I mean why would they target Harborside Health Center, which has a stellar legal reputation for being 100 percent compliant with existing law? We’ve even gone beyond being compliant and established best practices for the industry. She couldn’t say that we were less than 1,000 feet from a sensitive site, because we’re not. So what she said was we were too big, and simply because of the size of our operation, marijuana could be getting into the hands of those who shouldn’t have it. Nobody’s ever been served at Harborside without legal authorization. I think the real question is, why when every other US Attorney had stopped persecuting medical cannabis, why has Melinda Haag continued to do it for so long?

No love lost between US Attorney Melinda Haag and cannabis activists, who paraded this effigy of Haag around her hometown Berkeley in protest of her actions against dispensaries. Photo via ReformCA.
No love lost between US Attorney Melinda Haag and cannabis activists, who paraded this effigy of Haag around her hometown Berkeley in protest of her actions against dispensaries. Photo via ReformCA.

48H: What will her resignation mean for producers, distributors and consumers of marijuana in Bay Area?

SD: What it means for sure is that we’ve outlasted Melinda Haag, who on a personal level, it seemed, was determined to close the entire medical cannabis scene down, and she failed to do that. I think that it’s a testament to our persistence, our endurance, our strength. It’s something we should take a good deal of pride in, we’ve managed to outlast a fiercely determined federal prosecutor.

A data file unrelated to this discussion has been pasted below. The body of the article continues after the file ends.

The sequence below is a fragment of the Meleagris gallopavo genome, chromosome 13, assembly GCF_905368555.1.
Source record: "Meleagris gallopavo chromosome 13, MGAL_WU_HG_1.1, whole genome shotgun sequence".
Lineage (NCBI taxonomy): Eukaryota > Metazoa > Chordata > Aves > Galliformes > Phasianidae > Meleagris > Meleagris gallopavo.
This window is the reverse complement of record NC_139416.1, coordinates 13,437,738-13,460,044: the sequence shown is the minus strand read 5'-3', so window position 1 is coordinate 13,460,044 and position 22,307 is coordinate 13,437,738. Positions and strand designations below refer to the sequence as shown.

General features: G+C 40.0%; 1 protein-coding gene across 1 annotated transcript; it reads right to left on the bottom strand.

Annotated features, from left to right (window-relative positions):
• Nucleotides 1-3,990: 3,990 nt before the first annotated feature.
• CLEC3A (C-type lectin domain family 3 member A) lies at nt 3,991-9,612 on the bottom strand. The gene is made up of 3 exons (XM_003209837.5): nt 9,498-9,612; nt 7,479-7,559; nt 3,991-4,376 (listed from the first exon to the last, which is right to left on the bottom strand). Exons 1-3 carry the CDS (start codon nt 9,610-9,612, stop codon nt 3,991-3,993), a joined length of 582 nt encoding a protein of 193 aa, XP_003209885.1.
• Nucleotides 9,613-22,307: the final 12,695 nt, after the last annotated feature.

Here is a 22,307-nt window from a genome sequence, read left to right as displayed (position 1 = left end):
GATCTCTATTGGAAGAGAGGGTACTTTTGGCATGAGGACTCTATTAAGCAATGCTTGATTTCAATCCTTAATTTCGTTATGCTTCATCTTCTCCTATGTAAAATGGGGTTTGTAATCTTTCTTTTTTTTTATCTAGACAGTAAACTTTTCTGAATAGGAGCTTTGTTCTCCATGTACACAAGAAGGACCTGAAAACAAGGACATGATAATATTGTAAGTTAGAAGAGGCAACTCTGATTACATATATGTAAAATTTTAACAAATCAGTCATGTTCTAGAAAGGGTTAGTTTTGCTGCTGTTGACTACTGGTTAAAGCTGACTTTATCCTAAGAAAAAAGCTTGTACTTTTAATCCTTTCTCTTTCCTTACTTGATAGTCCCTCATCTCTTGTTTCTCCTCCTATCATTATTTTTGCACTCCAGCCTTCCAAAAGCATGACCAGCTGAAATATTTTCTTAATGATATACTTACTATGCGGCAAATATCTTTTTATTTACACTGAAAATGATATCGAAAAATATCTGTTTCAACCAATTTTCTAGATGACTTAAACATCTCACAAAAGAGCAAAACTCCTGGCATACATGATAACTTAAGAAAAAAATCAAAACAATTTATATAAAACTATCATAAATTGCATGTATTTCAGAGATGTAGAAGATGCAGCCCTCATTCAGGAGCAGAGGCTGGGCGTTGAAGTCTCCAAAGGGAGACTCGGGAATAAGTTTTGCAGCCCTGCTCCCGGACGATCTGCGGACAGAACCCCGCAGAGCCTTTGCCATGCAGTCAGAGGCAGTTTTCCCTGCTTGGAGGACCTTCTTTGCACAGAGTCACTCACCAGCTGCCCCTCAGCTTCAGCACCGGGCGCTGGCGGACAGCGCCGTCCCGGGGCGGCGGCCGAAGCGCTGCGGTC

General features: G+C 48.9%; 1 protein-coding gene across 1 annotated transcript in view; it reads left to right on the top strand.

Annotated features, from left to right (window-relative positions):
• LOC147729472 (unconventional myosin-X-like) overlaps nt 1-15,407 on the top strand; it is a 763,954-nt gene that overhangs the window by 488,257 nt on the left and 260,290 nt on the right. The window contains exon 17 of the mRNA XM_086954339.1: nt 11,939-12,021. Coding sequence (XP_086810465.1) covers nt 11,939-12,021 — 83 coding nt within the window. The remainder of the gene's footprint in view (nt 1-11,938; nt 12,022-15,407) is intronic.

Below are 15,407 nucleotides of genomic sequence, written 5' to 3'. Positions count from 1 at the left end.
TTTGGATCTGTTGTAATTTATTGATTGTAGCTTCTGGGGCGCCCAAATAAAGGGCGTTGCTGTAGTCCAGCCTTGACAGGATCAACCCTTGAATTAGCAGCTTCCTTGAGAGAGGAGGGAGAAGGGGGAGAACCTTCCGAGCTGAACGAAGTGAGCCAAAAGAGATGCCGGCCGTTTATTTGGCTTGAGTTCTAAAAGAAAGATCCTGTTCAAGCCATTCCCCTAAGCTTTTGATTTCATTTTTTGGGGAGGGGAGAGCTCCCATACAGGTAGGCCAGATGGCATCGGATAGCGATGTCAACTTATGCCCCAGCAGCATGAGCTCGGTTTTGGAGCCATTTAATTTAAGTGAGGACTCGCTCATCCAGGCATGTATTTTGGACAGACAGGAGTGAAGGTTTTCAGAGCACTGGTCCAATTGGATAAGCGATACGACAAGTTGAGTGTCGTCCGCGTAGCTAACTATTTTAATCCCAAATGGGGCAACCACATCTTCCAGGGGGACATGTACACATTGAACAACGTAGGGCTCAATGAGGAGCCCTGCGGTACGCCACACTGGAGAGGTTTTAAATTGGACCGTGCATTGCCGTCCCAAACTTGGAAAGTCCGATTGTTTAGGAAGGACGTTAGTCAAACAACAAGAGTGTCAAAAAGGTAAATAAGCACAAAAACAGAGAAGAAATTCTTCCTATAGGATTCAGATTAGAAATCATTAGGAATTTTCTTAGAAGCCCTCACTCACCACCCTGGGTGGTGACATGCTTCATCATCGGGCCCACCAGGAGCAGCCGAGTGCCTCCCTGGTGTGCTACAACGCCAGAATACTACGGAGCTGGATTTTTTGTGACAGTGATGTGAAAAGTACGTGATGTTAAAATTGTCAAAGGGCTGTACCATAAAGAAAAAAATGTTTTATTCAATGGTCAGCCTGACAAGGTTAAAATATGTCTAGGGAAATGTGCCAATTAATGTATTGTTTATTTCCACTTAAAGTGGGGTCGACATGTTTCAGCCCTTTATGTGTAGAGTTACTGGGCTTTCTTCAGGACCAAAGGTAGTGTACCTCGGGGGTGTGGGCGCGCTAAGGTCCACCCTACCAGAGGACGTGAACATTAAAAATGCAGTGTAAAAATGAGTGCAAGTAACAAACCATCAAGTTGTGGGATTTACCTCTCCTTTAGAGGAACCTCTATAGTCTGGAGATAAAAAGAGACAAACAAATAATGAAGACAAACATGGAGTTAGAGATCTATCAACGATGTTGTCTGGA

Beyond that, we’re not really sure what it means for the future. The interim US Attorney [Chief Assistant US Attorney Brian Stretch] is the head of Melinda Haag’s criminal division. Of course, fortunately we haven’t seen criminal prosecutions of medical cannabis in this district of California, that bodes well for us. But whether or not he’s going to dismiss pending actions against Berkeley Patients Group and Harborside Health Center remains to be seen.

48H: Besides not actively trying to shut down dispensaries, are there ways a US attorney could actually aid the marijuana movement?

SD: The biggest assistance that the US Attorney could give us is just to not pursue any further civil or criminal actions against the industry. It would also be helpful if they would lobby for some common sense measures.

Pressure from the feds has led the banks to cease service to dispensaries, so just about every dispensary I know in California is on an all-cash basis. That’s incredibly dangerous because anyone walking into a dispensary could be targeted for a robbery, not to mention dispensaries themselves. US Attorneys could just speak up and ask that this business be allowed to have credit cards, to have banks.

Even if a US Attorney does not support cannabis, the question should be whether we have dispensaries who have banking services so their transactions can be recorded, tracked and monitored, or should we be cash businesses where nobody really knows what’s going on?

Caitlin Donohuehttp://www.donohue.work
Caitlin Donohue grew up in the Sunset and attended Jefferson Elementary School. She writes about weed, sex, perreo, and other methods of dismantling power structures. Her current center of operations is Mexico City.